Thursday, February 16, 2017

Do I Have to Get a Tax ID (EIN)?

What is an EIN?

Federal Employer Identification Number (EIN or FEIN) is a unique nine-digit  federal tax identification number assigned by the Internal Revenue Service (IRS) to business entities in the United States. The name EIN is somewhat misleading; EIN's are not just for employers. EIN's do not expire. When it comes to EIN's, foreign-owned US business entities are subject to the same rules that apply to US-based owners.

Who Needs an EIN?

Generally speaking, only certain sole proprietors and single-member LLC's do not need to get an EIN. They can use Social Security Numbers instead of EIN's.  However, even though EIN is not required for federal tax purposes, it may still be needed for banking purposes.

So, who needs an EIN? The IRS says that you need one if you answer YES to any of the following questions:

Do you have employees?
Do you operate your business as a corporation or a partnership?
Do you file any of these tax returns:

Tuesday, February 14, 2017

Valentine's Day Banned in Parts of Asia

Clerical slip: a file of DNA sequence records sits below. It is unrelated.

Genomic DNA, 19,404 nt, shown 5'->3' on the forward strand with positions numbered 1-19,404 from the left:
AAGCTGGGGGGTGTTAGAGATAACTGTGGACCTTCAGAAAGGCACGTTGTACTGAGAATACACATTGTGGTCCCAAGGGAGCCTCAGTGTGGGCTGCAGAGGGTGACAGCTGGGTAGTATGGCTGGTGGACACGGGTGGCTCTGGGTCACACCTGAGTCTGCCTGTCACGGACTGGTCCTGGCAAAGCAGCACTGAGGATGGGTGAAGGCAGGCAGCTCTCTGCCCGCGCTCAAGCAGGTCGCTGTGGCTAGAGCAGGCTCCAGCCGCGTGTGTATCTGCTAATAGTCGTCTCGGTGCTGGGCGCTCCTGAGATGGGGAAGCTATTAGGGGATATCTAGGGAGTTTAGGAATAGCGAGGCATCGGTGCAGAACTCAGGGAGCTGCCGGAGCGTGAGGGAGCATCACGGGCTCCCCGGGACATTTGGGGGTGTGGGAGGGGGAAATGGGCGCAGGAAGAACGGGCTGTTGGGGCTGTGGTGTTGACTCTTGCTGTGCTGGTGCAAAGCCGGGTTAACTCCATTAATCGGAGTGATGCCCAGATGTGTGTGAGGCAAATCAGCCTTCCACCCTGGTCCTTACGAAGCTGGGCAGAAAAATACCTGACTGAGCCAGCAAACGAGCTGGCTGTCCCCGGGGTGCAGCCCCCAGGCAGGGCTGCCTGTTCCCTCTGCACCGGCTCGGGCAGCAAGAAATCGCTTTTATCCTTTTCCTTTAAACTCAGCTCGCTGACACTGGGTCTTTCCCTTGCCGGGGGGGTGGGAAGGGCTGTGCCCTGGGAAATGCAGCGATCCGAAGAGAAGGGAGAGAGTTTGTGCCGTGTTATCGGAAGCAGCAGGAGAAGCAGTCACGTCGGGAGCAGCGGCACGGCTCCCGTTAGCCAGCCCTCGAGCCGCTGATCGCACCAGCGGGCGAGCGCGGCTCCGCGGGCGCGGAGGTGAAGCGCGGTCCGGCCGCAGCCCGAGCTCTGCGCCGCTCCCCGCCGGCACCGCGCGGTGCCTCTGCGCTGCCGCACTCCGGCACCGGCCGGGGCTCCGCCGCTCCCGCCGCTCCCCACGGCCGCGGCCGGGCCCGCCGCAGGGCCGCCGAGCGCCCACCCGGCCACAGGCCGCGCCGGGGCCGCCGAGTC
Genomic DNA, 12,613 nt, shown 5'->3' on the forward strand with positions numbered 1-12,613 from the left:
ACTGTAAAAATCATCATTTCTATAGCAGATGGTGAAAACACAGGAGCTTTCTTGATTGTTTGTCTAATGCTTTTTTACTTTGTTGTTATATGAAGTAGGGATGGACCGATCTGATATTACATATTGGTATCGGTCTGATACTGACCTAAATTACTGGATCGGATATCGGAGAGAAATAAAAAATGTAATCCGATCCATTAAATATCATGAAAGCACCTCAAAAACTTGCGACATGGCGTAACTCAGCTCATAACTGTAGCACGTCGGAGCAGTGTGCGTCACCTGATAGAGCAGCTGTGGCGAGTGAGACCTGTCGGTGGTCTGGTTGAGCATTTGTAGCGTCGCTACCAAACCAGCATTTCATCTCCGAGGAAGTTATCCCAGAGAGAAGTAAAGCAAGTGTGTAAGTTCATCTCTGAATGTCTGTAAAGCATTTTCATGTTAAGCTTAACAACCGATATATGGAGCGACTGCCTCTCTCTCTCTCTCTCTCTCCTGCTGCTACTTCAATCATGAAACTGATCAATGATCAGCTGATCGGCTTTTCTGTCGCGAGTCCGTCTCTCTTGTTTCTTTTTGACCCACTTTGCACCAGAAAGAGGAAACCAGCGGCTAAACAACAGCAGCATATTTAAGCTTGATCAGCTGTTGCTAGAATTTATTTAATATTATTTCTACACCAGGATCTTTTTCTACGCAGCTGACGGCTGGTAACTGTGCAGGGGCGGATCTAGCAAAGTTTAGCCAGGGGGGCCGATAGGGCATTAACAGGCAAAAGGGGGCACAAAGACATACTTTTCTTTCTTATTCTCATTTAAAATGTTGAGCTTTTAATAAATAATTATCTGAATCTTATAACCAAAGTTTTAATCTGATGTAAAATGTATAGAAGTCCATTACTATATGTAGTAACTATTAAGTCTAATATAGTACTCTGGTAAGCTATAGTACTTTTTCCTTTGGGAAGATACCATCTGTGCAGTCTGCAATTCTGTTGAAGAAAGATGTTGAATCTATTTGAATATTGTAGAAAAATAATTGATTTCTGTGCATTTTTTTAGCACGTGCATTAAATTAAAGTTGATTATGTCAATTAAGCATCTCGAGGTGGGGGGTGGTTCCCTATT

While American Valentine's Day spending is expected to drop by 7% this year, the holiday has been banned altogether in parts of Asia.

Valentine's Day celebrations were banned in parts of Indonesia and Pakistan. That's because Muslim populations there claim the holiday encourages promiscuity and is unIslamic. Police in some Indonesian cities seized condoms in shops. The holiday is outlawed in Saudi Arabia where religious police prohibits the sales of Valentine’s Day merchandise, which led to the creation of a black market for roses and other festive items.

Sunday, February 12, 2017

U.S. Data Privacy Regime Is Challenged in Europe, Again

The Irish High Court in Dublin is hearing a case about US privacy protections and surveillance policies. The case is a part of the saga in European courts over whether Europeans’ personal information is adequately protected when moved to the US by companies like Facebook and Google.

Here is how it all began.  In 2015, EU's highest court, the Court of Justice of the European Union (CJEU) invalidated a EU-US pact ("Safe Harbor")that allowed for easy data transfers from the EU into the US.  That's because EU law requires that companies exporting European citizens' personal data can only do that to countries providing a similar level of legal protection for that data. CJEU has ruled that US data protection procedures were on lower lever, particularly when it became known that Facebook was compelled to turn over large amounts of personal data under the NSA's mass surveillance program, PRISM.  That mass surveillance program operated under Section 702 of Foreign Intelligence Surveillance Act, which the government uses to put foreigners under surveillance. Tech giants like FB have made contributions to dozens of Congressmen who support revival of mass surveillance programs, restrictions on privacy, backdoors in encrypted programs.